Thursday, March 3, 2011
Posted: 4:28 p.m. Updated: 5:13 p.m.
By Jim Salisbury
FORT MYERS, Fla. It wasnt all that long ago when the Phillies played in front of scores of empty seats at Veterans Stadium and could barely see daylight from the National League basement.
Now, they are baseball royalty, winners of four straight NL East titles, the 2008 World Series and, in case you hadnt heard, the Cliff Lee Free-Agent Sweepstakes.
Thursdays visit to the spring-training home of the Boston Red Sox was a reminder of how far the Phillies have come as a franchise.
Terry Francona, in his eighth season managing the Red Sox, presided over the Phillies during the dark days of 1997 to 2000, when the team had low payrolls, high loss totals and not a fraction of the talent it does now.
Theyve done a terrific job, Francona said of the Phillies, who led the majors with 97 wins last year and enter this season with a payroll of 160 million, one of the highest in the game.
Theyre in a different place now. They have the ballpark. Theyre a big market. And people are hungry for a good team. Those people deserve a team like that. Theyre rabid baseball fans. Its good for baseball. I dont know if Id want to be in the NL facing those pitchers every day, but theyve got a good thing going.
Those pitchers, of course, are Lee, Roy Halladay, Roy Oswalt, Cole Hamels and Joe Blanton.
On paper, its the best rotation in baseball.
But the best team in baseball belongs to Francona.
Thats what Phillies general manager Ruben Amaro Jr. said Thursday.
This is the best club in baseball, I think, he said, motioning toward the Red Sox. Their combination of speed, power, pitching, bullpen. They're a hell of a ball club. They don't have a whole lot of holes.
The Red Sox added perennial all-stars Carl Crawford and Adrian Gonzalez to their lineup in the offseason.
The Phillies added former AL Cy Young winner Lee to their rotation.
Two good teams got even better, and that led some to wonder if Thursdays Grapefruit League matchup between the two clubs the Phillies won, 2-0, as four pitchers combined on a one-hitter could be a little preview of a possible meeting in late October.
That prospect agreed with Francona.
If thats the case it means we got there, he said. Were excited about our club and Im sure the Phillies are too. But regardless, theres a right way to go about getting ready for the season and were trying to do that.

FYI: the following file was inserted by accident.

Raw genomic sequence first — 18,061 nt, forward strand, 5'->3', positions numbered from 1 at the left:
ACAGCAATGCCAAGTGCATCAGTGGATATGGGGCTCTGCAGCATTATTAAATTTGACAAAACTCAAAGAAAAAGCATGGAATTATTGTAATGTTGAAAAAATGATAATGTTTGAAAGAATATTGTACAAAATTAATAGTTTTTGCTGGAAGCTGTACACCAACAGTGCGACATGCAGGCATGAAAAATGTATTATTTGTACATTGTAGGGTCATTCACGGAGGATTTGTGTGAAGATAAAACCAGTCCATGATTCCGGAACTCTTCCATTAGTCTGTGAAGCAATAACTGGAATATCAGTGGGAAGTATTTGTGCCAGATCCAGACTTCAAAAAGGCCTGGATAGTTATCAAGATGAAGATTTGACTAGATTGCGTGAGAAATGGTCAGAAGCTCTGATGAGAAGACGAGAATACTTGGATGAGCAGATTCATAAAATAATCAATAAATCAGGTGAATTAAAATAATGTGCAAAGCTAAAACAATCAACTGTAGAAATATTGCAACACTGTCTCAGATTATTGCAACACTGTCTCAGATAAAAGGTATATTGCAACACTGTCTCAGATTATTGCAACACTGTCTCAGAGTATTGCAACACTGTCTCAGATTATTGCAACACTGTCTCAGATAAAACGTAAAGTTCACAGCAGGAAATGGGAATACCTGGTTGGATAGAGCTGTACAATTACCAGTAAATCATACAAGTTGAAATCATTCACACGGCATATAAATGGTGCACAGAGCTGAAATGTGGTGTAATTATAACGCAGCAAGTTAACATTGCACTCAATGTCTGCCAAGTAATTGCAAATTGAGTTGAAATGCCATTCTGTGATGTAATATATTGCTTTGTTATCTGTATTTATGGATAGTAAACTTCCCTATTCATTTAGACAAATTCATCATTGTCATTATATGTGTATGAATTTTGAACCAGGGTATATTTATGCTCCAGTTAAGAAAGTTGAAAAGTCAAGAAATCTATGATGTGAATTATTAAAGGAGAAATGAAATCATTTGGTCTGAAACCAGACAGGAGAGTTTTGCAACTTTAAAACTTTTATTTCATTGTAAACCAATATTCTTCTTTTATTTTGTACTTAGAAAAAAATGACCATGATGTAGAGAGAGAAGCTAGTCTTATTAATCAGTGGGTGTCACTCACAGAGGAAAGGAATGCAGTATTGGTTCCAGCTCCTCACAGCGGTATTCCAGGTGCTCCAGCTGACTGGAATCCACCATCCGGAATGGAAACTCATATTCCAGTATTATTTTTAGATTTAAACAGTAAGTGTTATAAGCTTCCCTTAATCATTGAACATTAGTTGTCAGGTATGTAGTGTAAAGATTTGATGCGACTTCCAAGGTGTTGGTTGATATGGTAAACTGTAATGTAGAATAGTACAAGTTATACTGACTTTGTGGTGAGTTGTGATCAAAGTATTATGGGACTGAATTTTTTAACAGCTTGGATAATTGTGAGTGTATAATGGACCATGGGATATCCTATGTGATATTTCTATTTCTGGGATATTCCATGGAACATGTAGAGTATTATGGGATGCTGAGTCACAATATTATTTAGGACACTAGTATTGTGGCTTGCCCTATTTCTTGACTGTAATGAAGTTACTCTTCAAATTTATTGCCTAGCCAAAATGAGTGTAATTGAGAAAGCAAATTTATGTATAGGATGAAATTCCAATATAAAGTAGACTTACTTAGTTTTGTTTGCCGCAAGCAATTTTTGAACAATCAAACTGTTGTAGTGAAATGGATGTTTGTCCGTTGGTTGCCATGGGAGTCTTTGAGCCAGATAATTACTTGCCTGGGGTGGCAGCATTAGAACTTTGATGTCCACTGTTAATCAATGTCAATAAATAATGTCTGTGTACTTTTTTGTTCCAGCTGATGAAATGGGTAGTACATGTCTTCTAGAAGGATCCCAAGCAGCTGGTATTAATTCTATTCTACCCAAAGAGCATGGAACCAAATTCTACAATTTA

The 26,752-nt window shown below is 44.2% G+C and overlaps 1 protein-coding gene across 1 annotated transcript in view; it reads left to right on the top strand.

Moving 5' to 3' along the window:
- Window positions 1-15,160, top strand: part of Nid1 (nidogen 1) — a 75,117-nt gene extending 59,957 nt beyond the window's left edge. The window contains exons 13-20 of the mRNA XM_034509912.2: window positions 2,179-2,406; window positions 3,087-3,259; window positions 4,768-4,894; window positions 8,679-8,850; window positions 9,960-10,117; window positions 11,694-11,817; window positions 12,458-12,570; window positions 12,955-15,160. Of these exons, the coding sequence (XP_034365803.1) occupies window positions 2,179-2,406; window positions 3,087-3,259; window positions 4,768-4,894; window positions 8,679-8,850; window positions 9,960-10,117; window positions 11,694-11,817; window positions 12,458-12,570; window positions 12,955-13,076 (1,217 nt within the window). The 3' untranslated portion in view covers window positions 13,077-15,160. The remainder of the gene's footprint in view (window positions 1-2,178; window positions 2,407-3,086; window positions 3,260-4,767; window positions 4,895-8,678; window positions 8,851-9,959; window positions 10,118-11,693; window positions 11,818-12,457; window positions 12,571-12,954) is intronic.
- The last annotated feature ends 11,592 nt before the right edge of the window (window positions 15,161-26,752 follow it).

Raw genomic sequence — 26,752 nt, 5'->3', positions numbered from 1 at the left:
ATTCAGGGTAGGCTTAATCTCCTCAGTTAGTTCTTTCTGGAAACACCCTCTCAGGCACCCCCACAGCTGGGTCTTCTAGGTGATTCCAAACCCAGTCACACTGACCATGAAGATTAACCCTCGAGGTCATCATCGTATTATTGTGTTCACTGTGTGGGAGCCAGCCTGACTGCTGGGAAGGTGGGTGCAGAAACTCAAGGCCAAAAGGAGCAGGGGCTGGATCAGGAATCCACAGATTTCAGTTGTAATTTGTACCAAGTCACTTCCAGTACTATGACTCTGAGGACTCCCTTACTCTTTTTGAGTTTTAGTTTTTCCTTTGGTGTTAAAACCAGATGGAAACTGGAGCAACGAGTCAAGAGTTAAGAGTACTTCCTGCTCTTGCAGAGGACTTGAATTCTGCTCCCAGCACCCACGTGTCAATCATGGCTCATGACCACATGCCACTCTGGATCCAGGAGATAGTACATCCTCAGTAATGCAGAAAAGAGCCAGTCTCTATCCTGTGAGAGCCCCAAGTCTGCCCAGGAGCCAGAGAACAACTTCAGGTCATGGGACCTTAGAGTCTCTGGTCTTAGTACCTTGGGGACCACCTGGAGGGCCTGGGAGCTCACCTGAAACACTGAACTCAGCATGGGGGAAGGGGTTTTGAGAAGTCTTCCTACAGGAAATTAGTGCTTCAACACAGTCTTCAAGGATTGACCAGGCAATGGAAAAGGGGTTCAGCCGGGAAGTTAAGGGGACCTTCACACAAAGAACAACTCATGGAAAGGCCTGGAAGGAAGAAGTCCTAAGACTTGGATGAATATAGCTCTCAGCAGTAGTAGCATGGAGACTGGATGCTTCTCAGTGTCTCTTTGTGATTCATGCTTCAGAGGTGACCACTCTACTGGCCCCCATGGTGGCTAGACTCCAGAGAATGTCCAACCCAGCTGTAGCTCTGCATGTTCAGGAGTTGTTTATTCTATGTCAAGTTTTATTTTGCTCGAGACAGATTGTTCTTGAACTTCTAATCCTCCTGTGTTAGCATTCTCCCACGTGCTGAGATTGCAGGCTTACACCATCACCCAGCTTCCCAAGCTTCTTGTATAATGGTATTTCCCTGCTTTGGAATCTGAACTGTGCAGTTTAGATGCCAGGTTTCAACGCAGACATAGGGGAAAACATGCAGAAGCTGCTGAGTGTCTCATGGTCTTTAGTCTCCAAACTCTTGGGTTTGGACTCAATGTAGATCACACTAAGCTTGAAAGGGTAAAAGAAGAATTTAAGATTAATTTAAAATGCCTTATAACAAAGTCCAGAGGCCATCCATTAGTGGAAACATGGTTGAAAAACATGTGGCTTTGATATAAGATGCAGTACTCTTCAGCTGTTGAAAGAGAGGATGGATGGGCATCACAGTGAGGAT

From Day 1 of spring training, Phillies manager Charlie Manuel and his players have tried to tame expectations surrounding the team. They badly want to get to the World Series, but they know theres a lot of baseball to navigate and it has to be played well and with good health for that to happen.
Expectations are high and I look at that as good, Manuel said. Our guys want to go to the World Series. Thats where we want to go. I know Terry Francona. I imagine thats where he wants to go so Im sure our thinking is alike.
Managing high expectations can be a challenge, but it beats the alternative for Francona, who led the Sox to World Series championships in 2004 and 2007 and might be just one more title away from finding himself in the Hall of Fame someday.
Id much rather have high expectations than those days back in Philly where if we played well wed get to .500, he said. Id much rather have people think we have a good ballclub.
Francona recalled his time in Philadelphia, how, in 1997, he sent pitcher Calvin Maduro to Triple A at the end of spring training only to recall him a couple of days later and make him the No. 2 starter after injuries ravaged the staff. He mentioned that his handling of the Phillies bullpen was questioned by a Red Sox official when he interviewed for the Boston job before the 2004 season. After the interview he called the Red Sox official and read him some of the names that made up the Phillies bullpen in those days.
I dont know who any of those guys are, the official said.
Franconas current team has some of the most recognizable names in the game. The Sox spent 142 million in signing outfielder Crawford to a seven-year deal. The four-time AL stolen base champ hit .307 with 19 homers and 90 RBIs with Tampa Bay last season. Gonzalez, a Gold Glove first baseman, came in a trade with San Diego. He has averaged 32 homers and 100 RBIs the last five seasons with an on-base plus slugging percentage of .888.
Fantastic, Amaro said of the Red Sox offseason. Any time you bring that kind of talent to your club, you're doing a heck of a job.
Boston got a taste of the Phillies pitching staff on Thursday. Hamels led off the gem with four shutout innings. A one-hitter, even in spring training, is impressive. The stakes will be higher when the two teams meet again in June in an interleague series.
And after that, maybe theyll see each other again in October.
E-mail Jim Salisbury at firstname.lastname@example.org
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